guage, and their adaptation to the vocal organisa- 
tion of the people who borrow them, are universal ; 
and we 'may take as specimens — Bessy and Bess, 
from Elizabeth ; Bell, from Isabella ; Tom, from 
Thomas ; Bill, from William; Dick, from Richard; 
John and Jack, from Jochan or Johan. The Por- 
tuguese rejected the initial syllable eZ, and added 
the letter I to the termination, as the Greeks had 
added t to the original Syriac and Hebrew word 


Were there any doubt as to the etymology of 
" Isabella," the improbability that Christian pa-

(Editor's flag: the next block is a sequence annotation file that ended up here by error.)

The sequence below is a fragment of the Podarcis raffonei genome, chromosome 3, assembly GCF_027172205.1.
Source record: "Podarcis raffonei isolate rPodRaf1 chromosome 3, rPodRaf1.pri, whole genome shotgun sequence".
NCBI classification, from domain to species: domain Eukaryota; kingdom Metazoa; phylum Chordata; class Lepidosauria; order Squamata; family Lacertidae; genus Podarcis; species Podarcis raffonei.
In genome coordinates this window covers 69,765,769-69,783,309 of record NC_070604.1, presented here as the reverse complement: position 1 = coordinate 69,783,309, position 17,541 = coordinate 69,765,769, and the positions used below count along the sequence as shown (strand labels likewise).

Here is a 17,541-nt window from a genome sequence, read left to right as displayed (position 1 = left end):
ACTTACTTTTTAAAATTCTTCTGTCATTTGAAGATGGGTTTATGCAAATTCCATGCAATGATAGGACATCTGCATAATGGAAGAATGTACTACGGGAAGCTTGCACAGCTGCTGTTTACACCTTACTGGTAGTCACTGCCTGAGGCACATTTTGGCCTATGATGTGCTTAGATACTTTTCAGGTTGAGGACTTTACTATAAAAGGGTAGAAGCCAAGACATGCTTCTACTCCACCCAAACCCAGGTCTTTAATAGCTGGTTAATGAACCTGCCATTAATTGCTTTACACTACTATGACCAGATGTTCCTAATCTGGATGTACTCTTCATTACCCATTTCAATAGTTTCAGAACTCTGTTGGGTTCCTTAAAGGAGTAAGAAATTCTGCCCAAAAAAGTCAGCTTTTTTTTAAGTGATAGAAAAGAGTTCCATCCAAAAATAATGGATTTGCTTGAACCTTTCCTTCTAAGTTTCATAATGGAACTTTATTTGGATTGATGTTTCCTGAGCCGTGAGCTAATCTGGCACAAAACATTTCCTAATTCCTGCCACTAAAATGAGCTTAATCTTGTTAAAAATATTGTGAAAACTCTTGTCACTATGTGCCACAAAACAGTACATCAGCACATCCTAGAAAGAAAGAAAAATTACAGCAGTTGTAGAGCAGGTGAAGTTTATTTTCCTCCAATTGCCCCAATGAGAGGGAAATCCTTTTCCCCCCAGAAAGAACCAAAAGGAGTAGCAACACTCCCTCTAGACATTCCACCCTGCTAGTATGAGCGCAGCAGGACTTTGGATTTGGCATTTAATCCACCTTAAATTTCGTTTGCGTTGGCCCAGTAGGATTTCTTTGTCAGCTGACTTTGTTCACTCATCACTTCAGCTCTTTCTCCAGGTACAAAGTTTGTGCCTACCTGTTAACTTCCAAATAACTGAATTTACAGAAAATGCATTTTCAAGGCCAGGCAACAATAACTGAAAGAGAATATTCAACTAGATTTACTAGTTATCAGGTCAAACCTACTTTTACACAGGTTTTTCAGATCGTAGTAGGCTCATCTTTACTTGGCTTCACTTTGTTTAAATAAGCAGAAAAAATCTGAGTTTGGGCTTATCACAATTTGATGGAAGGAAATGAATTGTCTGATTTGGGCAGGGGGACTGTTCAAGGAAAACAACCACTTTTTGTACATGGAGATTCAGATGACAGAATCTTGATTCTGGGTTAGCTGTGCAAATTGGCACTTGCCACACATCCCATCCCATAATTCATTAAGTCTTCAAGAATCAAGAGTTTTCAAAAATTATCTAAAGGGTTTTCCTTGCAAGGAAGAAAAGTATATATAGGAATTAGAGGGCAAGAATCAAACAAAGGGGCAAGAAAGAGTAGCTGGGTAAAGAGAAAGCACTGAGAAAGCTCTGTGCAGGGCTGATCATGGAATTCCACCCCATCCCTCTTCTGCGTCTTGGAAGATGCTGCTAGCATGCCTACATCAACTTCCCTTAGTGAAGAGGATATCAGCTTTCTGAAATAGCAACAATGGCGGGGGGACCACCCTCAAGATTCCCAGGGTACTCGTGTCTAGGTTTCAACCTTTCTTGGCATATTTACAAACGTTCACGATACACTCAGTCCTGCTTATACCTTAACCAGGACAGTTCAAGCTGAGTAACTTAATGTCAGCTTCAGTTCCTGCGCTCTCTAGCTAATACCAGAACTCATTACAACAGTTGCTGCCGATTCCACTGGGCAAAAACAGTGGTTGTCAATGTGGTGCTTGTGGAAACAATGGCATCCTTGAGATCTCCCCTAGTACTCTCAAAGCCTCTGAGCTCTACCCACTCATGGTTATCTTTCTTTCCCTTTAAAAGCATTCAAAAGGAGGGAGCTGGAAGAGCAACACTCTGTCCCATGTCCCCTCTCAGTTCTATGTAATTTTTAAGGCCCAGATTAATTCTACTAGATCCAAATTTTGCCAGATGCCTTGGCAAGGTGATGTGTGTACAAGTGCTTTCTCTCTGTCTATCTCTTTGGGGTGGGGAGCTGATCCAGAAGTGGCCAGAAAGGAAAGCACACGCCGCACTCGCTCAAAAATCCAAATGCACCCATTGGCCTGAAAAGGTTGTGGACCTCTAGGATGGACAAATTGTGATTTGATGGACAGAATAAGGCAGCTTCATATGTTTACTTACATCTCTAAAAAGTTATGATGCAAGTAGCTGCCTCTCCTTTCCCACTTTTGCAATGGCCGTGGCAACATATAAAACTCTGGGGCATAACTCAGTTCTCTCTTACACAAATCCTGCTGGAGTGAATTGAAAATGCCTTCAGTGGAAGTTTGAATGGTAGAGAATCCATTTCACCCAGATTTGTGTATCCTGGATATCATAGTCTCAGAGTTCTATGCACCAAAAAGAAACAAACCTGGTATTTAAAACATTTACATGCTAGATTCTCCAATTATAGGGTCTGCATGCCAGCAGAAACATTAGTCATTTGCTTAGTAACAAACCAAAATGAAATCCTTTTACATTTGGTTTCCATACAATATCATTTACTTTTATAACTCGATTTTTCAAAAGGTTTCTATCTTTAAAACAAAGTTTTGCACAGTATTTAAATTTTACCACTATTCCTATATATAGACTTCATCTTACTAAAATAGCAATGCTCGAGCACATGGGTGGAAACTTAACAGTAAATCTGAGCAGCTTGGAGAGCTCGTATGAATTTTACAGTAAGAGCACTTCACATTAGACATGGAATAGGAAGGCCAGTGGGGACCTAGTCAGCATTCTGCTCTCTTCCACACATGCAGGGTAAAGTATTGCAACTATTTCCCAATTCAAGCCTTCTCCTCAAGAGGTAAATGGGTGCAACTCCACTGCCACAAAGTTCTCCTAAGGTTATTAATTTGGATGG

rents, sponsors, and priests, would impose a name 
of so wicked a person as Jezebel, might suffice to 
show that Isabella was not the equivalent of Jeze- 
bel. Thus we do not find as Christian names 

* Tracts and Observations on Natural History and 

Physiology, by Robert Townson, LL.D. 




-» A 

[3** S. I. Jan. 18, >62. 

those of Cain, Nebuchadnezzar, Judas A and others, 

eminent only in evil. 

T. J. Buckton. 





Shahetpcare. A Reprint of the Collected Works as first 
ublished in 1623. Part 1. containing the Comedies. 

(Booth.) , 

Often have zealous students and judicious admirers of 
Shak*peare, when vexed with the controversies of angry 
commentators, exclaimed, " Oh for a copy of the First 
Folio ! M What they have so longed for is now before 
them. We have here the writings of our great Bard 
just as his loving friends Heminge and Condell (that 
"pavre so carefull to show their gratitude both to the